Neil Harbisson, a cyborg artist

by Roser Alonso

Neil Harbisson is a Catalan-raised, British-born contemporary artist and cyborg activist best known for being the first person in the world with an antenna implanted in his skull and for being officially recognized as a cyborg by a government. The antenna allows him to perceive visible and invisible colours such as infrareds and ultraviolets via sound waves as well as receive images as sounds, videos as sounds, music or phone calls directly into his head via external devices such as mobile phones or satellites.

Since 2004, international media has described him as the world's first cyborg or the world's first cyborg artist, for expressing himself artistically through a new sense created by the permanent union between cybernetics and his brain. In 2010, he co-founded the Cyborg Foundation, an international organisation that helps humans become cyborgs and promotes cyborgism as an art movement. (From Wikipedia)

Cyborg passport

In 2004, Harbisson was not allowed to renew his UK passport because his passport photo was rejected. The UK Passport Office would not allow Harbisson to appear with electronic equipment on his head. Harbisson wrote back insisting that the antena should be considered part of his body as he had become a cyborg. Letters from his doctor, friends and his college were sent to the passport office to give him support. After weeks of correspondence Harbisson's antenna was included. Harbisson states that he became a cyborg when the union between his organism and his antenna created a new sense.

Color Concerts

Harbisson's first performance as a cyborg was Piano Concerto No. 1, in which he painted a Steinway & Sons grand piano with different color paints and used his artificial eye to play the frequencies of the colours. With his next composition, the Pianoborg Concerto, the piano was 'prepared', by attaching a computer to the underside, the sensor of the eyeborg being positioned above the keys. When a colour was shown to the sensor, the computer picked up the frequency and relayed this to the piano, which then played the corresponding note. Neil said 'The piano is playing the pianist, which is what I wanted to achieve'.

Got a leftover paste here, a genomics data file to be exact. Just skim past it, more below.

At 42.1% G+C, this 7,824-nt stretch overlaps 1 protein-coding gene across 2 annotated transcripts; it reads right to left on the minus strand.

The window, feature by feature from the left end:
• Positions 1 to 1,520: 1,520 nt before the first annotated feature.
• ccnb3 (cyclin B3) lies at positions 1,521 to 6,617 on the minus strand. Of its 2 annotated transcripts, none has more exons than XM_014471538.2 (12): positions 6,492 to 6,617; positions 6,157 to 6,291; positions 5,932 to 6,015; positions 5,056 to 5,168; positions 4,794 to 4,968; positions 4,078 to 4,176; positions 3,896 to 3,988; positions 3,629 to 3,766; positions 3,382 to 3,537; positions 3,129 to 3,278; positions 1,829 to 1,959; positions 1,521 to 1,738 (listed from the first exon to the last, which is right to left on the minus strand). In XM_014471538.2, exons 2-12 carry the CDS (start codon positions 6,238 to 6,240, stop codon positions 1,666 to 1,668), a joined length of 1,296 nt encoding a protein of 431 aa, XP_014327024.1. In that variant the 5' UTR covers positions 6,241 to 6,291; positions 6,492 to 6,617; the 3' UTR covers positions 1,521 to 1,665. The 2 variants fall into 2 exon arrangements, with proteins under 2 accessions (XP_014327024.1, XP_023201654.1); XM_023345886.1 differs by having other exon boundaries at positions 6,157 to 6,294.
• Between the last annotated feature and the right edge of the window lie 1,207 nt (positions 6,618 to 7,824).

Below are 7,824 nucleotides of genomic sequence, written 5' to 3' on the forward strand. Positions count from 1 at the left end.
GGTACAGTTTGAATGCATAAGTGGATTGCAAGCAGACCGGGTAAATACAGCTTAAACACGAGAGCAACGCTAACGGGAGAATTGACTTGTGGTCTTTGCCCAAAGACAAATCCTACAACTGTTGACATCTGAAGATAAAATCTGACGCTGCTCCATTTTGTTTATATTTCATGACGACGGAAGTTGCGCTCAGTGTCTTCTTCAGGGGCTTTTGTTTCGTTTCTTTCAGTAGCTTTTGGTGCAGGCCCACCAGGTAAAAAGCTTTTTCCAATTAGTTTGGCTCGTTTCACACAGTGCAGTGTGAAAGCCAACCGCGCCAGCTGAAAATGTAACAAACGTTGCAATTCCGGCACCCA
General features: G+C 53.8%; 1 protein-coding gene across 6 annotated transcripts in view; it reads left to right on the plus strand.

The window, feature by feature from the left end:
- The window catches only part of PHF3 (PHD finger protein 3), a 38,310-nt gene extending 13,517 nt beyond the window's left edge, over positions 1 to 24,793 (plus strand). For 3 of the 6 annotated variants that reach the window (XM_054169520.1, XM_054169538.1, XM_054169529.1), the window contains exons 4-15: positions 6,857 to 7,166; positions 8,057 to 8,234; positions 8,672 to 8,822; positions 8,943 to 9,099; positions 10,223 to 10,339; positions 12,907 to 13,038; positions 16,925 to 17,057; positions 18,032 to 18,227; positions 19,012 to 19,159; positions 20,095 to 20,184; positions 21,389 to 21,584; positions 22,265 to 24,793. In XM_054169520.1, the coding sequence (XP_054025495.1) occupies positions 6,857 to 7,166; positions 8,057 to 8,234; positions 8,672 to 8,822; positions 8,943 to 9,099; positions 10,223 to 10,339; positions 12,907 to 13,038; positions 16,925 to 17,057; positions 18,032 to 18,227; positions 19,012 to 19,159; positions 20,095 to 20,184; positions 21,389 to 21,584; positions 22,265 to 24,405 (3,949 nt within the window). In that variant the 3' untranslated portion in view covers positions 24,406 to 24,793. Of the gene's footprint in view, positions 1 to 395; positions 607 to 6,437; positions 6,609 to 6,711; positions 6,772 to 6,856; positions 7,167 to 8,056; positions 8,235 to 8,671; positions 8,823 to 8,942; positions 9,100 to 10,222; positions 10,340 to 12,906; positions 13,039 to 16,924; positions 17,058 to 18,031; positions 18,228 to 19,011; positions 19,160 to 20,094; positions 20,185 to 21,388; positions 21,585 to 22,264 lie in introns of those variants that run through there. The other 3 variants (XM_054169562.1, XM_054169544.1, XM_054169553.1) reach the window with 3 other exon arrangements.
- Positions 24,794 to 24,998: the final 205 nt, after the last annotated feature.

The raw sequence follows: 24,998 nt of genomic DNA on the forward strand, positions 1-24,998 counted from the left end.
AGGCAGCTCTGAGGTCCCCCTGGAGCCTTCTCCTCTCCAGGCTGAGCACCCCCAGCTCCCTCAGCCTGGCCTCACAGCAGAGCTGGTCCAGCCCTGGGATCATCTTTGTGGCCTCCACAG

Sound Portraits

Portraits of people that Harbisson creates by listening to the colours of faces. Each face creates a different micro tone chord depending on its colours. To create a sound portrait he needs to stand in front of the person and point his antenna at the different parts of the face, he then writes down the different notes on a special 360 lined manuscript paper. He explains that photographs can not be used to create these portraits as colours are not the same in pictures as live. Since 2005, he has created sound portraits of, among others, Prince Charles, Woody Allen, Antoni Tàpies...

City Colours

In 2007, Harbisson started hitch-hiking around Europe to find the main colours of capital cities, visiting more than 50 countries as well as travelling around Britain. He scanned each capital until he was able represent each city with two main hues. In Monaco, it was azure and salmon pink; in Bratislava it was yellow and turquoise; and in Andorra it was dark green and fuchsia. Under the title Capital Colors of Europe Harbisson has exhibited the colours of each capital in several European galleries including Spain, Andorra, UK, and Croatia.

Colour Scores

Hearing colour also means that everyday sounds, such as ring tones or music, become associated with colours too. Colour Scores are a series of paintings where Harbisson transposes the notes of well-known musical pieces into colour